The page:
In this video from 2005, Donald Trump prepares for an appearance on "Days of Our Lives" with actress Arianne Zucker. He is accompanied to the set by "Access Hollywood" host Billy Bush. The Post has edited this video for length. (Obtained by The Washington Post)

Donald Trump has finally been caught on tape saying something so vulgar and crass and impolitic that he felt the need to say the words: “I apologize.”

The Washington Post's David Fahrenthold reported Friday afternoon on a 2005 video of Trump speaking with Billy Bush in very lewd terms about a married woman he said he tried to have sex with, among other things. We'll let you click over for the whole rundown, but among the most vulgar comments Trump makes:

  • “I took her out furniture shopping. . . . I moved on her like a bitch, but I couldn’t get there, and she was married.”
  • “And when you’re a star they let you do it. You can do anything. . . . Grab them by the p---y . . ."

Trump's response was very Trump, accusing former president Bill Clinton of saying worse things about women when the two of them were on the golf course, before uttering two words that he does not appear to have uttered during this campaign: “I apologize.”

But then he adds a qualifier: " . . . if anyone was offended.”

“This was locker room banter, a private conversation that took place many years ago,” Trump said in the statement. “Bill Clinton has said far worse to me on the golf course — not even close. I apologize if anyone was offended.”

By late Friday night, after some Republicans began to denounce him, Trump made a fuller apology. Even then, though, he served notice that he didn't believe his conduct was worse than that of Clinton, and he suggested he would now press that case.

“Anyone who knows me knows these words don't reflect who I am. I said it, I was wrong, and I apologize,” he said in a video, adding: "I pledge to be a better man tomorrow, and will never, ever let you down."

But then, the Clinton stuff: "I've said some foolish things, but there's a big difference between the words and actions of other people. Bill Clinton has actually abused women, and Hillary has bullied, attacked, shamed and intimidated his victims. We will discuss this more in the coming days. See you at the debate on Sunday."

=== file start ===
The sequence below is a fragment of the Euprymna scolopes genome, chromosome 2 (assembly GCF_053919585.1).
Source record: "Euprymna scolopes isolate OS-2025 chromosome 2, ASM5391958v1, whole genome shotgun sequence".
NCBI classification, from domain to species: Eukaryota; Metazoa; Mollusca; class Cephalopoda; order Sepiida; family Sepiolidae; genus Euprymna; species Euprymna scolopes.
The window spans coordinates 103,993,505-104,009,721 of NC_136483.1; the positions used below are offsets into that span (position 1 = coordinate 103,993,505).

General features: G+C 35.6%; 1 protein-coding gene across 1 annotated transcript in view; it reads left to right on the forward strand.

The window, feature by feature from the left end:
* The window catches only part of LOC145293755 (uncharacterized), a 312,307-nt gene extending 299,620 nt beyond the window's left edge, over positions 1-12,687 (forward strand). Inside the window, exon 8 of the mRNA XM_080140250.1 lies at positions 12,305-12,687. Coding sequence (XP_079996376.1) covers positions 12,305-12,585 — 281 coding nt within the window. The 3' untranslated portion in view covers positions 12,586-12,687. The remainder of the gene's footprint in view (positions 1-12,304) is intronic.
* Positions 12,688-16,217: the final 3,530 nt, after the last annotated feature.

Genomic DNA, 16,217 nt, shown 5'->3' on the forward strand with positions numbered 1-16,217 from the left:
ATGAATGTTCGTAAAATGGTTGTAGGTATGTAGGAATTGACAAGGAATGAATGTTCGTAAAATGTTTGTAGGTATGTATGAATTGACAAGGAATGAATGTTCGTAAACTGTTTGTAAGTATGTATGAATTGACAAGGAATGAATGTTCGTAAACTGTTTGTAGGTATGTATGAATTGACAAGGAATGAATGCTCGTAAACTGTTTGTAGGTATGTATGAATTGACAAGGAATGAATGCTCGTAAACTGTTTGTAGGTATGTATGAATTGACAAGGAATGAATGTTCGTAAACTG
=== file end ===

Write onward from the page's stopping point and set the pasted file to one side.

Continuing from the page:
Even in apologizing, Trump can't help but be defiant and controversial.

Throughout the entirety of his campaign, Trump has confronted controversy after controversy over his current and past statements with a mix of doubling down and more doubling down. When Megyn Kelly asked him about calling women "fat pigs” and "dogs,” he said it was time to stop being politically correct. When even his own party accused him of saying a racist thing about a judge of Mexican descent, Trump didn't apologize. Nor did he apologize for feuding with the family of a Muslim soldier who was killed in Iraq or for his long-running effort to question whether President Obama was born in the United States.

When asked about his lewd comments about women's breasts and on other topics during guest appearances on Howard Stern's radio show, Trump didn't apologize. He said he was being an entertainer and that he probably wouldn't have said those things or appeared on the show if he knew he would eventually run for president.

There was one point in the campaign when some thought Trump had veered into apology territory. In August, he expressed "regret" for sometimes saying "the wrong thing" during a rally in Charlotte:

“Sometimes in the heat of debate, and speaking on a multitude of issues, you don't choose the right words or you say the wrong thing. I have done that,” Trump said, with a slight smile, during a campaign rally here.

“And believe it or not, I regret it. I do regret it, particularly where it may have caused personal pain. Too much is at stake for us to be consumed with these issues,” he said. “But one thing; I can promise you this: I will always tell you the truth.”

But in the days and weeks that followed, efforts to press Trump on precisely what he regretted came up basically empty. It didn't seem he regretted any one thing in particular — or at least, he wouldn't admit it.

Trump has been asked about his reluctance to apologize in the past, and he has joked — apparently, at least — that he hadn't actually done anything wrong.

"I think apologizing's a great thing, but you have to be wrong," he said last year. "I will absolutely apologize, sometime in the hopefully distant future, if I'm ever wrong."

He added in a November interview with Jimmy Fallon: "I fully think apologizing’s a great thing, but you have to be wrong.”

A joke, perhaps, but it was very close to the truth when it comes to how Trump pitches himself. And now we have a bona fide example of something from 11 years ago that Trump apparently didn't recall when he said suggested didn't have anything to apologize for.

"I've never said I'm a perfect person, nor pretended to be someone that I'm not," Trump said at the start of his late-night statement Friday.

Except that he basically had.